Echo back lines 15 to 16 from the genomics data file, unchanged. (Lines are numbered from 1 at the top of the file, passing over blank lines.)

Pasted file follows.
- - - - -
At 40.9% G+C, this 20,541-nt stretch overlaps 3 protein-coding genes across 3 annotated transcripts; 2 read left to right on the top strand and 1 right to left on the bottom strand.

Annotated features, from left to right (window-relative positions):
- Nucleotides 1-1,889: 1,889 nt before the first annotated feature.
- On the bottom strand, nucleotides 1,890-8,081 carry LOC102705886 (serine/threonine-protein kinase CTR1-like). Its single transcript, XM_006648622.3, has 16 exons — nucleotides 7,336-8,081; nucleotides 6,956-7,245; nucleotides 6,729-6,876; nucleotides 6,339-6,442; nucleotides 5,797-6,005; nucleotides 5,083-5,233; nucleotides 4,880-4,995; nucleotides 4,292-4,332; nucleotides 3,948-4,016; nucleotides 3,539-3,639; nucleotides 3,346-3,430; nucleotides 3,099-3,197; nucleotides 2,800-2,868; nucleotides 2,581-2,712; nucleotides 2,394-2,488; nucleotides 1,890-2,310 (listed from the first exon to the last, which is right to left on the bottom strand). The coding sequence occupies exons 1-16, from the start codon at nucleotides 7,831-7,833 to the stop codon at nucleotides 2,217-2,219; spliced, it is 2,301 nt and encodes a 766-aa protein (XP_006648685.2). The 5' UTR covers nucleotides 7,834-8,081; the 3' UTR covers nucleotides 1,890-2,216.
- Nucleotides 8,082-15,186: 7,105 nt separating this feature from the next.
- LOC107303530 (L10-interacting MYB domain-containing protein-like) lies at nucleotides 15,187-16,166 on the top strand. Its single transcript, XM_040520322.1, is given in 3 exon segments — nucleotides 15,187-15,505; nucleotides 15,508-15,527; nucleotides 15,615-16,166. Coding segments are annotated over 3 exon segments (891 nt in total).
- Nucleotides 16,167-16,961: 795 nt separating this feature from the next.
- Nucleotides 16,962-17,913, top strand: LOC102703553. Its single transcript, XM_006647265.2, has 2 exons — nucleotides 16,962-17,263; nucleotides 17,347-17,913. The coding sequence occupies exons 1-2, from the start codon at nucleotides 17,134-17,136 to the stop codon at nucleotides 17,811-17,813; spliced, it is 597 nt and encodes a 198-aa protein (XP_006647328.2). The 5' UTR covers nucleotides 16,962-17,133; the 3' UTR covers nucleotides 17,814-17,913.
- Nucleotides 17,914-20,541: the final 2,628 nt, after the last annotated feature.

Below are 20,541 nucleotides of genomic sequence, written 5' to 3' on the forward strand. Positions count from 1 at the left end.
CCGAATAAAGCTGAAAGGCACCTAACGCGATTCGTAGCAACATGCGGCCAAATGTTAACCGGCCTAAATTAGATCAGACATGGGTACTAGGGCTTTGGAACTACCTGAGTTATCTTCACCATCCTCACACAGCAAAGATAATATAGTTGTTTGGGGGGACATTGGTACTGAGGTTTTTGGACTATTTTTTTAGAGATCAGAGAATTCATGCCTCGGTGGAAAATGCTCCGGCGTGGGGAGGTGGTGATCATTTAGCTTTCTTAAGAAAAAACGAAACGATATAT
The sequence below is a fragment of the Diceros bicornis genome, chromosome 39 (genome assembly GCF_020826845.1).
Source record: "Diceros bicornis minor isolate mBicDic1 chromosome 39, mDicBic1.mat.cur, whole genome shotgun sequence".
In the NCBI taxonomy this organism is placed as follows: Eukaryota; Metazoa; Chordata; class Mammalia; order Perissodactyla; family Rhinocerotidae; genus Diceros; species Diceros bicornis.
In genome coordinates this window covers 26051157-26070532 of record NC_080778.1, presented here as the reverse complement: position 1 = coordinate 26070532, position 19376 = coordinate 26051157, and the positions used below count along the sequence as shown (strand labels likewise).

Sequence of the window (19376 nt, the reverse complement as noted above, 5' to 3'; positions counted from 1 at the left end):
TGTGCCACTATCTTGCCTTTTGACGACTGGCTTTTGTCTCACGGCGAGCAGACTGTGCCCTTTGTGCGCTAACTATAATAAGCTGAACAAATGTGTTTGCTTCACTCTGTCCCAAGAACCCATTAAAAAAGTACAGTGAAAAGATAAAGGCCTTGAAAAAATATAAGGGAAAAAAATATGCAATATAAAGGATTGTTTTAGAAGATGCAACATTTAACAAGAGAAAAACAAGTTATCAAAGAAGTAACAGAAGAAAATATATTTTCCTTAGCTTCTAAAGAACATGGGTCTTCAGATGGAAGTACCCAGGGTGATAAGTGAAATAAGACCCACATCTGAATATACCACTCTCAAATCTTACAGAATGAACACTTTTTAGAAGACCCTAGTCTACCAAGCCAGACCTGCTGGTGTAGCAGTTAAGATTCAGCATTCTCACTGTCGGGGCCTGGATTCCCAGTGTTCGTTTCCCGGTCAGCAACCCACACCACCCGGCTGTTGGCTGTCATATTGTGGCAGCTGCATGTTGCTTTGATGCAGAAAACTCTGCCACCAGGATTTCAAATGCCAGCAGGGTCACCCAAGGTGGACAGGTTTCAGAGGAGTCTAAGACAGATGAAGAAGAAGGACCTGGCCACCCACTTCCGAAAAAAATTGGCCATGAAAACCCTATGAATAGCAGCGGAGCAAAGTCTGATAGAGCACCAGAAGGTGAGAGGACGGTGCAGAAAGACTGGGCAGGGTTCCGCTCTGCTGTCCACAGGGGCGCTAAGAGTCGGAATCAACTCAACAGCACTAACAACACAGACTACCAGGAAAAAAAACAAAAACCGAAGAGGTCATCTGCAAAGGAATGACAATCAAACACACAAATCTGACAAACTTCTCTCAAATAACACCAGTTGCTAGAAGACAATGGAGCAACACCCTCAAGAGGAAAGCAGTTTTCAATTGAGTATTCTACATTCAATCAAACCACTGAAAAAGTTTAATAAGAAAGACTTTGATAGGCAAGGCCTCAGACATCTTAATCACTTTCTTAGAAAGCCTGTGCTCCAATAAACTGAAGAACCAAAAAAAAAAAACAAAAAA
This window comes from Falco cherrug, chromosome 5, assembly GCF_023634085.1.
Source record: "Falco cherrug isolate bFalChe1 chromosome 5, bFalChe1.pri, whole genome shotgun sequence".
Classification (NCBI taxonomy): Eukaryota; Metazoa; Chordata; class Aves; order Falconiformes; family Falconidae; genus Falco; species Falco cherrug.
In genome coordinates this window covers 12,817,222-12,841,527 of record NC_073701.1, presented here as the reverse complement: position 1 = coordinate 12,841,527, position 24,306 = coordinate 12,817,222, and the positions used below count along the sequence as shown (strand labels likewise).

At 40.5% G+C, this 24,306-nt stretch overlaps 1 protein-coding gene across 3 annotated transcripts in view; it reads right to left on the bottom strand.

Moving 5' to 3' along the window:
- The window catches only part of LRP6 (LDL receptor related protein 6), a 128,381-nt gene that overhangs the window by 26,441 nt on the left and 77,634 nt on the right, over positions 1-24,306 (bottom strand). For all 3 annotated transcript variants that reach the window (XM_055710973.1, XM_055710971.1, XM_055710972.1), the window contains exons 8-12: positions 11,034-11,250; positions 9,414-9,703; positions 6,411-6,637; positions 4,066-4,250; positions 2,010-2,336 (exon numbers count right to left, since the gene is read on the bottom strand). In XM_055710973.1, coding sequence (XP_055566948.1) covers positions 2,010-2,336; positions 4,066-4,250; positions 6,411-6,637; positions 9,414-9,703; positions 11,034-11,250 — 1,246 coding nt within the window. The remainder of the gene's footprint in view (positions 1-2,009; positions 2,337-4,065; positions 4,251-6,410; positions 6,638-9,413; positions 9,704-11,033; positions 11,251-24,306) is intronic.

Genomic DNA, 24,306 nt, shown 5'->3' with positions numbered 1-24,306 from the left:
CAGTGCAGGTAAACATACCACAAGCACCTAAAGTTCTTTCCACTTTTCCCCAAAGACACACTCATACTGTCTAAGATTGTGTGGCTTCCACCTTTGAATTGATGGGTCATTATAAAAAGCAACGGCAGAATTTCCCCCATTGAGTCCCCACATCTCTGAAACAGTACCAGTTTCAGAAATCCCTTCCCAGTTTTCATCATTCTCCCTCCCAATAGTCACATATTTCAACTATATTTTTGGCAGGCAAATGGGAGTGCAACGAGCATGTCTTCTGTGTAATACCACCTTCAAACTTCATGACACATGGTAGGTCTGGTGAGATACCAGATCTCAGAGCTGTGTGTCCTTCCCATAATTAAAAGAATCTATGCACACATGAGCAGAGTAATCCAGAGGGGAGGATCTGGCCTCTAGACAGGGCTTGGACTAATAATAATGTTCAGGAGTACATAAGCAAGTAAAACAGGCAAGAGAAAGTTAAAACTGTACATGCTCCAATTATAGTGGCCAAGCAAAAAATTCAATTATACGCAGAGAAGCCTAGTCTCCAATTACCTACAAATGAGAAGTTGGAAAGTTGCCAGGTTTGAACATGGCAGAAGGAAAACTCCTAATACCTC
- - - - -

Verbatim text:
In genome coordinates this window covers 26051157-26070532 of record NC_080778.1, presented here as the reverse complement: position 1 = coordinate 26070532, position 19376 = coordinate 26051157, and the positions used below count along the sequence as shown (strand labels likewise).

Sequence of the window (19376 nt, the reverse complement as noted above, 5' to 3'; positions counted from 1 at the left end):